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Largest known prime number - 17m digits long - discovered

Largest known prime number - 17m digits long - discovered

Typed out in Times Roman 12 point font, number would stretch more than 30 miles or fill more than six Bibles

A mathematician at the University of Central Missouri has discovered what is now the largest known prime number -- one with more than 17 million digits.

Dr. Curtis Cooper, who has made two other prime number discoveries, has found the 48th known Mersenne prime -

2

57,885,161

-

1

. The number is 17,425,170 digits long.

Cooper discovered the number on January 25, according to the Great Internet Mersenne Prime Search (GIMPS), a 16-year-old project that uses a grid of computers provided by volunteers to find large prime numbers.

If the number was typed out in standard Times Roman 12 point font, it would span more than 30 miles. It also would fill more than six Bibles.

A prime number is a whole number that can be divided only by one and itself. Mersenne prime numbers are a class of primes named after Marin Mersenne, a 17th century French monk who studied the rare numbers more than 350 years ago. Mersenne primes are extremely rare. With this discovery, only 48 are known.

Each Mersenne prime is increasingly difficult to find.

GIMPS noted that the grid that Cooper used for the discovery had 360,000 CPUs peaking at 150 trillion calculations per second.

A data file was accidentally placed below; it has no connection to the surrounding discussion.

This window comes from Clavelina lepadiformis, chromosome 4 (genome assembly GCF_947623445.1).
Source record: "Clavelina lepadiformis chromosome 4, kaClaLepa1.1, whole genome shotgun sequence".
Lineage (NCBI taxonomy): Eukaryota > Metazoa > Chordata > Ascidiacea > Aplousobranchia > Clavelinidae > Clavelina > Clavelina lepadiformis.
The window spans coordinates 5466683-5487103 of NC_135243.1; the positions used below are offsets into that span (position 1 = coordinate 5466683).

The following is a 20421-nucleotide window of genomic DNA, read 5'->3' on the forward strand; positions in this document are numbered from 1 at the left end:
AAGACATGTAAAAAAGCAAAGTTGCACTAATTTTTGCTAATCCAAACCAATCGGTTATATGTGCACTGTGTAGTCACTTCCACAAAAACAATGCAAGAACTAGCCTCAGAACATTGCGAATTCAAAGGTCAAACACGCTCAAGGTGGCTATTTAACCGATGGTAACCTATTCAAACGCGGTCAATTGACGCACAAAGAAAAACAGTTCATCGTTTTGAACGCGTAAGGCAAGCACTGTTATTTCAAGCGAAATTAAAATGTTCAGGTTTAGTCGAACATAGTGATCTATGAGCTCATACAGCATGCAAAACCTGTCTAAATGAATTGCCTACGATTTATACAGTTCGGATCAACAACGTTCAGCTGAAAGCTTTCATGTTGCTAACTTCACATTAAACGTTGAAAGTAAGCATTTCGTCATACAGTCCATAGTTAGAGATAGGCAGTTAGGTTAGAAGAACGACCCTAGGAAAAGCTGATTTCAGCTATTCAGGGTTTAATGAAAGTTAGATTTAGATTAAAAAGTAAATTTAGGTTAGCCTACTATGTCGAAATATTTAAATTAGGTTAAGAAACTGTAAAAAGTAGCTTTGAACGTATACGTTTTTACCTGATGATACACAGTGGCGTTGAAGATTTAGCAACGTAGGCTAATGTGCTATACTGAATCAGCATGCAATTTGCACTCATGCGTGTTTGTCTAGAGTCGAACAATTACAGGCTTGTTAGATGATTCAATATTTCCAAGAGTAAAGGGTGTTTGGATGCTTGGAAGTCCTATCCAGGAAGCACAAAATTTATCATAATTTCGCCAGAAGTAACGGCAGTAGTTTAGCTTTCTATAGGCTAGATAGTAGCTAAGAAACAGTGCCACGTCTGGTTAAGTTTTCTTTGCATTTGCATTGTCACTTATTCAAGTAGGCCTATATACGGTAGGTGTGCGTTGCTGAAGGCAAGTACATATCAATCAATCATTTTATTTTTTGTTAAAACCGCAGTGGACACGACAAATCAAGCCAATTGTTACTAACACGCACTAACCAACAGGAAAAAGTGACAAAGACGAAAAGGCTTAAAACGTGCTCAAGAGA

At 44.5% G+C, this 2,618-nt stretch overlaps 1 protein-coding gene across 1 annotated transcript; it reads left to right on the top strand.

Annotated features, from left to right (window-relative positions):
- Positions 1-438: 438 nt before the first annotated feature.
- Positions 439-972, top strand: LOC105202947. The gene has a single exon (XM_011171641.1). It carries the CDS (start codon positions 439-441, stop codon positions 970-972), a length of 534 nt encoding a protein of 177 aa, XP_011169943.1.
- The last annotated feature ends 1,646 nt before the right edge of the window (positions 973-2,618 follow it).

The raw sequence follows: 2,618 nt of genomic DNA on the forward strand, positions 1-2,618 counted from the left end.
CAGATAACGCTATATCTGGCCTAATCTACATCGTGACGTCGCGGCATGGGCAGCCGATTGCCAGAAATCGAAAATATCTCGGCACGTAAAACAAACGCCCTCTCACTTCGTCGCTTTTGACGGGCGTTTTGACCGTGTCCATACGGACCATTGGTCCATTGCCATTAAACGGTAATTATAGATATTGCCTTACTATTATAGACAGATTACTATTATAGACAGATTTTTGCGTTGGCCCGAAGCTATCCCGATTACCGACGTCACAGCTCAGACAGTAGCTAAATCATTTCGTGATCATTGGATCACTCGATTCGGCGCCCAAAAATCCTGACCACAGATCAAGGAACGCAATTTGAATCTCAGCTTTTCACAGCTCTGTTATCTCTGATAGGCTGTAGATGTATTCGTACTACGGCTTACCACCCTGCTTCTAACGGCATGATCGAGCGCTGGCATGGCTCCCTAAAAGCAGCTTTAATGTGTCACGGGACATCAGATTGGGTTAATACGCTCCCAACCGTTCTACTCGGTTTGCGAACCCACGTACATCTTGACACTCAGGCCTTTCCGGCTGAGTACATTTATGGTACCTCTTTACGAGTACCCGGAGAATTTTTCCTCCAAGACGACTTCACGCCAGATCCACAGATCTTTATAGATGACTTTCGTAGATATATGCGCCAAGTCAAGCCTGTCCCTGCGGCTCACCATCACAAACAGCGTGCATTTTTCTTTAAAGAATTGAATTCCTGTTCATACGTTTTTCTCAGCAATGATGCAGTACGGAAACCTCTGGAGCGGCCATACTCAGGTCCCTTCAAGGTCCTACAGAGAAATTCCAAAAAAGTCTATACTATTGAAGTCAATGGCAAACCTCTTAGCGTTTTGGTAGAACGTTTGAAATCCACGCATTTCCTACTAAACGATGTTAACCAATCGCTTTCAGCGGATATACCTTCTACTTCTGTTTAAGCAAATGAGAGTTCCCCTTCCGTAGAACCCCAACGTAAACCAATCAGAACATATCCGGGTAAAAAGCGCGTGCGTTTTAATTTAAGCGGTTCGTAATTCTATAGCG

According to GIMPS, the first time Cooper discovered a record-breaking prime number was 2005. His second came quickly after in 2006.

However, mathematicians at UCLA broke Cooper's record in 2008. That record Mersenne prime number held until Cooper and the University of Central Missouri reclaimed it with this latest discovery.

To verify the new Mersenne prime number, it was independently tested using different programs running on different hardware, GIMPS noted. One verification test, which lasted 3.6 days, used a Nvidia GPU, while another used an Intel Core i7 CPU and lasted four and a half days.

Sharon Gaudin covers the Internet and Web 2.0, emerging technologies, and desktop and laptop chips for Computerworld. Follow Sharon on Twitter at @sgaudin, on Google+ or subscribe to Sharon's RSS feed. Her email address is sgaudin@computerworld.com.

See more by Sharon Gaudin on Computerworld.com.

Read more about emerging technologies in Computerworld's Emerging Technologies Topic Center.

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